Okay, so this book doesn’t have anything to do with environmental sustainability, but this has seriously been the best book I’ve read this year. This is a collection of letters that Cheryl Strayed received while working as “Dear Sugar” for The Rumpus and her responses to them. The problems that these people are dealing with are raw and real and have no easy solution, if any at all. I love Cheryl Strayed’s compassionate but yet direct advice that she gave. This book is like wearing a sweatshirt blanket on a cold day with a cup of hot chocolate in your hand, except in the form of a book. Tiny Beautiful Things is guaranteed to light anyone up and I would especially recommend giving it to those going through a difficult season in their life.

BuymeOnce Gift Card: Do you have a family member or friend who’s tricky to shop for? Instead of buying them a gift card to a big-box store, get them one for BuymeOnce. BuymeOnce is an online shop that fights against planned obsolescence by finding the highest quality products on the market. They sell a wide range of products including, but not limited to, clothing, technology, kitchen appliances, home décor, and so much more. Many of the products sold are made out of sustainable materials and even if the product you’re buying isn’t eco-friendly, it will at least be guaranteed to last for years to come.

The best part about eco-friendly gift-giving is that it’s an excellent way to introduce loved ones to conscious consumerism and for them to see that sustainably made products can be chique, cool, and fun.

What’s on your eco-conscious wish list? Let me know in the comment section.

 

Being An Imperfect Environmentalist

Over the past year, I’ve gotten into sustainability and protecting the Earth. I light up every time I hear the word ‘sustainable’ or ‘sustainability’. From the research I’ve done, I have realized that a lot of the world’s problems are connected to the environment and our inability to slow down. The concept of living more consciously and intently, is uplifting, because not only do I think that paying more attention to how we treat the Earth will help the environment, but maybe even save humanity all together. This past year I took a class in college on systemic thinking. One of the resources I read for that class was about the year 3000 and what we as humans want the world to be like that far into the future. All of the authors agreed that they wanted an ‘imperfect but lovable world’. It could just be the young idealist in me, but I believe that the concept of sustainability can help us get to that point.

Even though becoming more sustainable as a person and inspiring others to do the same is uplifting, it also terrifies me. Every single time I read a disturbing article about climate change, I realize that it’s not necessarily just a foray into becoming a better human/contributing towards a better world. It’s a matter of life or death.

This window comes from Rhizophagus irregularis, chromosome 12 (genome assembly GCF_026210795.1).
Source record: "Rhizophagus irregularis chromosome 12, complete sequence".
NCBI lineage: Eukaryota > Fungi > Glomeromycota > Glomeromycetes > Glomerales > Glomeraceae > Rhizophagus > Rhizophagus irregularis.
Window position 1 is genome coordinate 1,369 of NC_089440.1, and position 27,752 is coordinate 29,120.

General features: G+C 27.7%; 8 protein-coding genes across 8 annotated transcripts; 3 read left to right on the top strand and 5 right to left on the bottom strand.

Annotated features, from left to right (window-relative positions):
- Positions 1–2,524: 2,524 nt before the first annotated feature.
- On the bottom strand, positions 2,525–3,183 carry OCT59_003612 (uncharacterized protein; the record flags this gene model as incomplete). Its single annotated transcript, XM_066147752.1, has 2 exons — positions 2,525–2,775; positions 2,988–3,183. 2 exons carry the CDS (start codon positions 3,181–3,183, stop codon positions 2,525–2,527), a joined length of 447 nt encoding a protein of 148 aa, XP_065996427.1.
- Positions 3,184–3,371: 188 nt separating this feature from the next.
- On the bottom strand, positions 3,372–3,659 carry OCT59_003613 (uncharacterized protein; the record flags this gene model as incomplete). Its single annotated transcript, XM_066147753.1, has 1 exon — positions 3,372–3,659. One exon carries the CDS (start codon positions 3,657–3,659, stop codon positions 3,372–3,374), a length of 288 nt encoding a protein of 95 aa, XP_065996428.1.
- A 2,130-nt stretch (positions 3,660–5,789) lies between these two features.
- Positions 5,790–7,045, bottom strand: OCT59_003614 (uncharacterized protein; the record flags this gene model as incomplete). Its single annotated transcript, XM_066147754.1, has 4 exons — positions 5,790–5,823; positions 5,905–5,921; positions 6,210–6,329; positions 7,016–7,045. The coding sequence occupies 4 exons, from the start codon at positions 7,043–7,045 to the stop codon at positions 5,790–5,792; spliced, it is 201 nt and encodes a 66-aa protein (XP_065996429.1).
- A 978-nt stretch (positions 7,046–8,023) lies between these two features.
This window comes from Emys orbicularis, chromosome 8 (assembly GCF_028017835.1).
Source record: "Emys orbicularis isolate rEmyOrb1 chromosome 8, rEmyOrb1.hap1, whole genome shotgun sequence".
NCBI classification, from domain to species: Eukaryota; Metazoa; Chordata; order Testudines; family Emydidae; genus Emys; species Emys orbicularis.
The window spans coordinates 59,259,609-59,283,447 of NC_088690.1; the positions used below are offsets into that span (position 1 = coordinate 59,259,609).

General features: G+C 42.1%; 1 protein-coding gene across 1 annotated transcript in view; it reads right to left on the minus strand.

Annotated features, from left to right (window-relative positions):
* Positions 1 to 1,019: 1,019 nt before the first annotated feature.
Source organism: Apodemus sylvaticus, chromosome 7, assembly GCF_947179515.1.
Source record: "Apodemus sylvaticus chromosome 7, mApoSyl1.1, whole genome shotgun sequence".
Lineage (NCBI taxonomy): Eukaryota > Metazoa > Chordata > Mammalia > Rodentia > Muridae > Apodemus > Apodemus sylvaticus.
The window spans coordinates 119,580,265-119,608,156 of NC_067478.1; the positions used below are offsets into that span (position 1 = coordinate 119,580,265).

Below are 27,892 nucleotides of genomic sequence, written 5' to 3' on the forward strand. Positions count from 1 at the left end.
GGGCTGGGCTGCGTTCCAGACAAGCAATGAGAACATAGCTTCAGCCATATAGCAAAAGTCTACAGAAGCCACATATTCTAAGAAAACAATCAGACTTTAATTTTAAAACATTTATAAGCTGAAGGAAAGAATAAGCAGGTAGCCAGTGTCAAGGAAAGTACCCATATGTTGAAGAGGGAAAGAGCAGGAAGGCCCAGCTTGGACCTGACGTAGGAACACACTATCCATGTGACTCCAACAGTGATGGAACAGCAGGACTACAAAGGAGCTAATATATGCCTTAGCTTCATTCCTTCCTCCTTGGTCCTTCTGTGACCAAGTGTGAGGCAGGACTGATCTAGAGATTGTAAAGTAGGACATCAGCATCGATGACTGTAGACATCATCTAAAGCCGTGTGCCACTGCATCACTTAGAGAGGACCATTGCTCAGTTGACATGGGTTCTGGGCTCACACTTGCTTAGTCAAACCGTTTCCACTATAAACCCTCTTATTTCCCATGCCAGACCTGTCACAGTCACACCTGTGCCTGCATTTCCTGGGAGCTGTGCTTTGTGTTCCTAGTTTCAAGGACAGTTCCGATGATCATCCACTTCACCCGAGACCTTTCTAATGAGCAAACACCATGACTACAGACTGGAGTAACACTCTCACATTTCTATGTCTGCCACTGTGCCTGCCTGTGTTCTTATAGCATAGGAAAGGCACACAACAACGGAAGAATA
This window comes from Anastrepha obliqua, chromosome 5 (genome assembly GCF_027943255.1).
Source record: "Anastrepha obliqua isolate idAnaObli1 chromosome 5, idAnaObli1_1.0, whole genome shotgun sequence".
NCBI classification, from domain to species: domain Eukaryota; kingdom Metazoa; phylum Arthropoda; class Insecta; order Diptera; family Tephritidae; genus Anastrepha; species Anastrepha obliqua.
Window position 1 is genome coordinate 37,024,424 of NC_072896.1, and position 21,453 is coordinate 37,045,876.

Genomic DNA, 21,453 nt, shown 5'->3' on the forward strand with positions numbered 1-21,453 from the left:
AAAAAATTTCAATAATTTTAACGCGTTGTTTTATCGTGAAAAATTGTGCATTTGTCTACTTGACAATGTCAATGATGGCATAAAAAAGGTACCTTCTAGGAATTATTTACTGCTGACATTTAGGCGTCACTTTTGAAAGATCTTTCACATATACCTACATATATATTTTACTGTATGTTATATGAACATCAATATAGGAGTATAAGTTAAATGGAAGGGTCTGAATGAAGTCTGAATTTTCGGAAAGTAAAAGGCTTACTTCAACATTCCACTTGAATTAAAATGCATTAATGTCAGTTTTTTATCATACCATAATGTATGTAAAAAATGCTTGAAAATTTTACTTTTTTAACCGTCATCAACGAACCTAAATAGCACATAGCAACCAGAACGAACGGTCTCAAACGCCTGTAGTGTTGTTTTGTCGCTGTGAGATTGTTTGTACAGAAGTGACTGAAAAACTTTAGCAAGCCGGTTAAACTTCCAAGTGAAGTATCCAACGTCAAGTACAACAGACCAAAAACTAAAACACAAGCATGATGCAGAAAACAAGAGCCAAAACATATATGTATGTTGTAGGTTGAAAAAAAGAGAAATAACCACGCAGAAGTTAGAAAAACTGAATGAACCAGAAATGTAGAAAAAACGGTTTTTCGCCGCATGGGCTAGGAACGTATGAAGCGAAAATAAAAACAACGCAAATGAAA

It’s not just preparing for natural disasters that might come a thousand years from now if we’re not careful; it’s about apocalyptic disasters set to happen in this century. It’s not just about choosing an organic bamboo t-shirt over an ethically made, cotton American shirt sprayed with pesticides. It’s about the female and child garment workers working over 12 hours a day in egregious working conditions; breathing in toxic chemicals while being paid slave labor wages just to survive. By the way, these chemicals find their way into the water supply as well. It’s about how  2/3 of the great barrier reef has been bleached. It’s about how minorities in poor communities will be disproportionately effected by climate change. It’s about how the Arctic during the summer-time will be ice free by the year 2040. I will be 43 years old. That sounds like a long-time from now, but in the grand scheme of things, really isn’t. The next war could be over water supply. Fact is, climate change is going to make the world into a pandemonium and 30% of people believe that climate change is not human caused, but rather due to natural changes. While this is still the minority and not the majority, cultural influences are powerful and as a result, they vote in people who deny climate change. The majority of Republicans in congress deny climate change because of big-oil special interests. Even amongst the slim number of Republicans in congress who do believe that climate change is caused by humans, they don’t believe that it’s a huge threat. For instance, Governor John Kasich who is seen to be moderate believes that, “Now it doesn’t mean because you pursue a policy of being sensitive to the environment, because we don’t know how much humans actually contribute.” It’s depressing when you look around you and want to snatch all the plastic bottles out of people’s hands and replace them with reusable ones; showing them how much easier and cost-efficient it is. It’s depressing when the college you go to promotes sustainability, but their compost bin isn’t even inside the dining halls. They also overheat the dorms and classrooms to the point where you’re sweating profusely and feeling nauseous. You want to yell at the administration and tell them how much money they’d save if they turned the thermostat down and told people to wear sweaters instead. It’s depressing when you see people do silly things that are toxic to the environment and if they made one small change, it could make a huge difference. But I also know that I have to have compassion and know that people care. They just aren’t educated enough and/or don’t have the time to think about it due to the ludicrously busy lifestyles we’re forced to live today.